Parents have been charged with crimes for leaving their kids in fatally hot cars.
They’ve been charged for failing to get medical care for children. For leaving kids unattended to die in fires or drown. For failing to put their kids in their car seats.
Should they be charged for leaving a loaded gun within reach of a child who is later killed or injured with that gun? Should states legally require gun owners to store their weapons safely?
Almost none do, despite the fact that an American child or a teen is shot about once an hour, according to a Yale School of Medicine report.
It’s hard to imagine a deadlier error of parental supervision than letting a loaded pistol fall into the hands of a child. And yet it happens all the time, and it happens to people who are supposedly well-versed in gun safety. A couple of years ago, a Spokane police officer’s 10-year-old daughter got her hands on his Glock and accidentally shot herself after he left it sitting on a nightstand. This week in Arizona, astonishingly, a 9-year-old girl accidentally shot her gun safety instructor with an Uzi.
Last weekend in a Hayden mobile home park, a 7-year-old boy was critically injured while playing with a loaded gun. It’s not clear how the child got the gun. But we don’t need to know anything at all about how the child got the gun to know the child should not have gotten the gun. That boy’s parents are going through an unimaginable kind of hell right now, but it’s fair to ask: Will a criminal investigation be a part of this case?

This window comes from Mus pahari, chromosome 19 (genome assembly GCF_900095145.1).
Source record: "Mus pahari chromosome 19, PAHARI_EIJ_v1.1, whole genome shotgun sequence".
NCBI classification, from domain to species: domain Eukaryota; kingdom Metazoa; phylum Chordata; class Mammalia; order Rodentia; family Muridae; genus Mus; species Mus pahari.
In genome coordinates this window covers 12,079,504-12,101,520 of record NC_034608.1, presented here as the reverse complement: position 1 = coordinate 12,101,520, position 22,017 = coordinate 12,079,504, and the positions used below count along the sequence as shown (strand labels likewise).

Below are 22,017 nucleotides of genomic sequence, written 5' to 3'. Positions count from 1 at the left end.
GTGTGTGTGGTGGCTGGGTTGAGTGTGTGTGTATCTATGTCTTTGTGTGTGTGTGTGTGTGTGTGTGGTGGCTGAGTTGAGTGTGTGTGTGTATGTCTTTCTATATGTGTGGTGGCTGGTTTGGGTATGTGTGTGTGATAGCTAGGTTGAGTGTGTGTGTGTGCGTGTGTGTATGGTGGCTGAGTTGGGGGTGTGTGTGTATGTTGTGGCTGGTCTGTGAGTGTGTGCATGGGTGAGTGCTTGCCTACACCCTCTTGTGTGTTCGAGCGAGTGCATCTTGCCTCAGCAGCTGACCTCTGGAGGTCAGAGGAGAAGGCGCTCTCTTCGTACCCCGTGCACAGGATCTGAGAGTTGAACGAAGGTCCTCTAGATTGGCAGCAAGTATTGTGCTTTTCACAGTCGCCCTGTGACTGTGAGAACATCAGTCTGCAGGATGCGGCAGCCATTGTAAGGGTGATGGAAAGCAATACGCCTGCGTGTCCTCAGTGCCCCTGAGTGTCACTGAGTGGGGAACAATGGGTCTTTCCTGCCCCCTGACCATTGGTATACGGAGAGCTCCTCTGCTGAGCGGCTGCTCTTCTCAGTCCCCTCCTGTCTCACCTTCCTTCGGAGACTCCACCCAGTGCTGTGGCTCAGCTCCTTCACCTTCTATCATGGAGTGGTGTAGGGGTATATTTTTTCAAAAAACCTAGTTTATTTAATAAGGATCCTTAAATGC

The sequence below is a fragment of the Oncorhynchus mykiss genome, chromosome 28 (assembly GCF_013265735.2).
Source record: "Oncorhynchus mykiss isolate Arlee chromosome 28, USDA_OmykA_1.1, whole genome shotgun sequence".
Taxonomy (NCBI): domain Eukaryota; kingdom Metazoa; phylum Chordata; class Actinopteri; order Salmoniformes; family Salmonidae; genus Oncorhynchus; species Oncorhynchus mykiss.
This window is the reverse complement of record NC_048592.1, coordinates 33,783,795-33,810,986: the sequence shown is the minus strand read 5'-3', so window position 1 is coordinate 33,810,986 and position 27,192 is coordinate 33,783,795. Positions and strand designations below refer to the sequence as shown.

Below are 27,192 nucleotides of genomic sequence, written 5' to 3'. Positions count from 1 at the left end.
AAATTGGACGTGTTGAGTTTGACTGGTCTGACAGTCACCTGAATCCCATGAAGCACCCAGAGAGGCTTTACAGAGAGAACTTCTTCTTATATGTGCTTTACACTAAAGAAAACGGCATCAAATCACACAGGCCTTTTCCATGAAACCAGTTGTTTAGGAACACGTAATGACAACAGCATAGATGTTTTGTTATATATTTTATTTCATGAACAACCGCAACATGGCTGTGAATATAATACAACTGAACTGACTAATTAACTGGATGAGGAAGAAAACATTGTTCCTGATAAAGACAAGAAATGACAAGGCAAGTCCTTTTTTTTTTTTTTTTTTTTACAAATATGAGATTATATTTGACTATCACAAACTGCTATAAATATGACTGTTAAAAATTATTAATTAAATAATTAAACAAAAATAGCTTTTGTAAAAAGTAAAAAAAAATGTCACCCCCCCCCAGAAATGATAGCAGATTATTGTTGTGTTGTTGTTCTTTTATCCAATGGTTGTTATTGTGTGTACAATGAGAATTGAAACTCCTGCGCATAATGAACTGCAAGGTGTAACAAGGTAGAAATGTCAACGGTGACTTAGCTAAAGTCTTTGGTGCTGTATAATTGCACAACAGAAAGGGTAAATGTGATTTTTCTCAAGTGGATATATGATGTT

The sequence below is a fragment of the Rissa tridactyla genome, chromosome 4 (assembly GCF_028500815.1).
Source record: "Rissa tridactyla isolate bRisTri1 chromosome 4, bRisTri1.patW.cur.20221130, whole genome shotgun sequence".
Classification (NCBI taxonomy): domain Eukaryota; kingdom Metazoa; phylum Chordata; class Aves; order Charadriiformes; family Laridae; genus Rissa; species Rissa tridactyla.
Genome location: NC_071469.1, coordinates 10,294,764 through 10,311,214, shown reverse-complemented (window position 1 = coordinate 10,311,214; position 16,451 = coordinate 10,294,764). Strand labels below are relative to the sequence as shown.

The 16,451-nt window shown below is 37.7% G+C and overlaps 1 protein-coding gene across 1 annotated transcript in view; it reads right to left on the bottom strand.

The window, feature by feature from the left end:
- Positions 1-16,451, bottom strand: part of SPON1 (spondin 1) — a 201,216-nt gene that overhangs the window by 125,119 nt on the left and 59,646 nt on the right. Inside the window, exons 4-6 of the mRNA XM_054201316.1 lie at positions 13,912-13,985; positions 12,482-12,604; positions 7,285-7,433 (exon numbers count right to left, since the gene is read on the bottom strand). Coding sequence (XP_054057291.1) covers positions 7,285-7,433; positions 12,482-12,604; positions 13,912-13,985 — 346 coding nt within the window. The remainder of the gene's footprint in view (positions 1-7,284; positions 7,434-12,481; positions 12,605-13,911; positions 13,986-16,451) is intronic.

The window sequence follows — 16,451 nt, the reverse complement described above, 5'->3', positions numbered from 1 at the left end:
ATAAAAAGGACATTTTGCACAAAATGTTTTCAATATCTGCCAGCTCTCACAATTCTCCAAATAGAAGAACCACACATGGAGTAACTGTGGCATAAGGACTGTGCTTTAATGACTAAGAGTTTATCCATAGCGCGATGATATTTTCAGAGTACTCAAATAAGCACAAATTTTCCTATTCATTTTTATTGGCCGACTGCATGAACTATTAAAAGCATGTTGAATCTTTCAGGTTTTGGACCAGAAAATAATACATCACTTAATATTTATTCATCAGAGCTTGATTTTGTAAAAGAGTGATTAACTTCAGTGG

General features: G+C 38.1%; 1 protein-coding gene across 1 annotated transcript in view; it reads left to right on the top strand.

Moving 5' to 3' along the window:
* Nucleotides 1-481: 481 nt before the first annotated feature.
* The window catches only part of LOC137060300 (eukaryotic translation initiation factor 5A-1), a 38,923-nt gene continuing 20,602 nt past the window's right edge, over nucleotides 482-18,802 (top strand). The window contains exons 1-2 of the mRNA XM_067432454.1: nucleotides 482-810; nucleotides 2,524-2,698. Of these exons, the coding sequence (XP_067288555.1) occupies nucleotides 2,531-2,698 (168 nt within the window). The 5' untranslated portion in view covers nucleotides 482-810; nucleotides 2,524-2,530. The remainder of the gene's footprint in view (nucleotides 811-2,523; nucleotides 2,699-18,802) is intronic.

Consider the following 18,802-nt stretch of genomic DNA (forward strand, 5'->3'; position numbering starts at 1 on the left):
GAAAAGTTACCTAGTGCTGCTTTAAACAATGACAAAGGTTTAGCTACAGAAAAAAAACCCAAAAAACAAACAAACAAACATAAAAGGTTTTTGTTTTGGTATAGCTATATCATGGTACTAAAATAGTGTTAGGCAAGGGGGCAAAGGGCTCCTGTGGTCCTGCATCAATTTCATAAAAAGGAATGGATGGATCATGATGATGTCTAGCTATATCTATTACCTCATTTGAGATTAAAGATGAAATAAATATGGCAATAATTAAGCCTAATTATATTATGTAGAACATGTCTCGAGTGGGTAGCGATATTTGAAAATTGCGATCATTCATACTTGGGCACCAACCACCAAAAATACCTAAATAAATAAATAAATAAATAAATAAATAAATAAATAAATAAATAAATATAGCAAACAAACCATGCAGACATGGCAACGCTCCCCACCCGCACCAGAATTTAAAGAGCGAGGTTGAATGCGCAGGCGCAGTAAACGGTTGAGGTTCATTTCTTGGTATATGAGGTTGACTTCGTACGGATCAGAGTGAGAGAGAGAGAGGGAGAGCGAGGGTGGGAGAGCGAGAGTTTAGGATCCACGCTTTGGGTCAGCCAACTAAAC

Too little is known, at least publicly, to say whether it will or whether it should. Lt. Stu Miller of the Kootenai County Sheriff’s Department said that he could not release information this week about how the child obtained the gun, as the investigation is ongoing. Investigators understandably are deferring to the family’s need to be with their son in the hospital right now.
Miller said it’s possible – speaking hypothetically, and not about this case particularly – that criminal charges could be brought against a parent whose negligence contributed to a child’s injury under the state’s injury-to-child law.
But as for a law that specifically makes it illegal to fail to keep a weapon locked away from a child, Idaho doesn’t have one and neither do many states. You won’t be surprised at one of the reasons: the noxious gun lobby objects to such laws, arguing that child injuries and deaths are overstated and that locking up a gun limits its usefulness for self-defense.
Here’s the way the American Bar Association categorized the current legal status on this question: “In 47 states, a parent can leave a loaded, unlocked gun on a dining room table or a nightstand and face no legal rebuke for leaving that gun within a child’s reach.”
Many more states have laws that make it a crime to allow kids access to guns in cases where injury or death results. And other states have different statutes that might make it possible to pursue charges, such as Idaho’s injury-to-a-child law. However, few states have so-called “safe-storage laws” that require gun owners to lock away their unloaded weapons when they’re not in use – as the American Academy of Pediatrics recommends.